Get fit for surgery
Research aims to prevent post-op complications and disabilities in older people living with frailty
Imagine you are 75 or 80 and facing a major surgery. Are you confident in your ability to stay strong and recover quickly from the procedure? Or, are you worried the operation will leave you weak and unable to get around in your day-to-day life? If you had a chance to take part in a coached and customized exercise program to get you strong before your surgery, would you take it?
Research led by Dr. Daniel McIsaac set out to help older adults living with frailty get stronger before surgery by offering them exactly that: a well-rounded pre-op exercise program to complete at home for three to six weeks before their surgery, supported with a weekly phone call from a member of the research team. The ultimate goal of the research is to develop evidence-based programs to prevent post-op complications and disabilities in older adults with frailty.
As Dr. McIsaac discovered in the pilot study funded by Canadian Frailty Network (CFN), one in five older people with frailty end up with a new disability—or significant worsening of an existing disability—after surgery.
“This is almost twice the rate of disability we see in older people who don’t have frailty before surgery,” says Dr. McIsaac, an anesthesiologist and scientist at the University of Ottawa and The Ottawa Hospital. “When we took an in-depth look at the nature of these disabilities, we found that most patients were having difficulty with standing and walking after surgery. This led to the next question: if we can get them stronger before surgery, will they be stronger after? Can we prevent the disabilities?”
Dr. McIsaac calls the concept “prehab” rather than rehab, and describes it as helping people become more resilient in advance of a major surgery—through a structured pre-surgery exercise program—so they can better withstand the rigours of the procedure. The program also includes nutritional advice to help people make sure that they are getting enough nutrition to support an increase in activity levels.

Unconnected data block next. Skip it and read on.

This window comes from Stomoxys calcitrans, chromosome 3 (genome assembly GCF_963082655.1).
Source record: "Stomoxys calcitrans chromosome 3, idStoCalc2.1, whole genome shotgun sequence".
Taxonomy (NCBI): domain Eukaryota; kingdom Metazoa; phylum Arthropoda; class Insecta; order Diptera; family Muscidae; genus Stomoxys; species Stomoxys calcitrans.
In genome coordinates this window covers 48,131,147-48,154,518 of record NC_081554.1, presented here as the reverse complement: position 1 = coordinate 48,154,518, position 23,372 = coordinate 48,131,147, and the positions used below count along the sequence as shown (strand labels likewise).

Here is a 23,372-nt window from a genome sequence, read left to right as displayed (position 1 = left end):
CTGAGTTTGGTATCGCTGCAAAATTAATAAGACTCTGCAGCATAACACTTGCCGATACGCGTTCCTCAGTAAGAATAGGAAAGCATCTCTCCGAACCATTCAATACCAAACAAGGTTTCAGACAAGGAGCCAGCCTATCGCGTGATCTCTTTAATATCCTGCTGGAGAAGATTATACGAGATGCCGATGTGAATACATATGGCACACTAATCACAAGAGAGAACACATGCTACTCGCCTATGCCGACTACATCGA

“Surgery is a bit like running a half-marathon,” says Dr. McIsaac. “It places a big demand on the body. You want to train for that, so you can recover quickly and well. For older patients with frailty, it’s about getting stronger to avoid disability and reduce the chances of post-operative complications like blood clots, pneumonia, heart attacks and infections, so they can return to their lives in a better state of health than before the surgery.”
Working with kinesiologists in Montreal and Ottawa, Dr. McIsaac and his colleagues adapted a well-rounded exercise program to meet the fitness needs of older people who might have limited exercise experience. They also made sure the program could be done at home, so patients wouldn’t be burdened with extra trips to the hospital.
The researchers are now testing this program with 200 patients at The Ottawa Hospital, with funding from the International Anesthesia Research Society, the University of Ottawa and the Canadian Frailty Network. Patients in the study are randomized to take part in a three-to-six-week pre-surgery exercise program (intervention arm), or to receive a pamphlet describing the World Health Organization’s recommendations for physical activity in older age (control group). Patients in the intervention arm receive at least one phone call a week to offer encouragement and address any concerns.
“The CFN funding is really helping us take a patient-centred approach to the research,” says Dr. McIsaac. “It’s allowing us to talk to patients in depth about their experience with the program—was it doable for them? Did they feel empowered to do the exercises? How do they think it affected their recovery and confidence when going home from hospital?”
While final results about the impact of the exercise program on complication and disability rates will not be available until the study is complete, preliminary results show that 95 per cent of participants are following the program to at least some extent, while 70 per cent are following it to the letter. Study exit interviews show the program is of benefit to patients: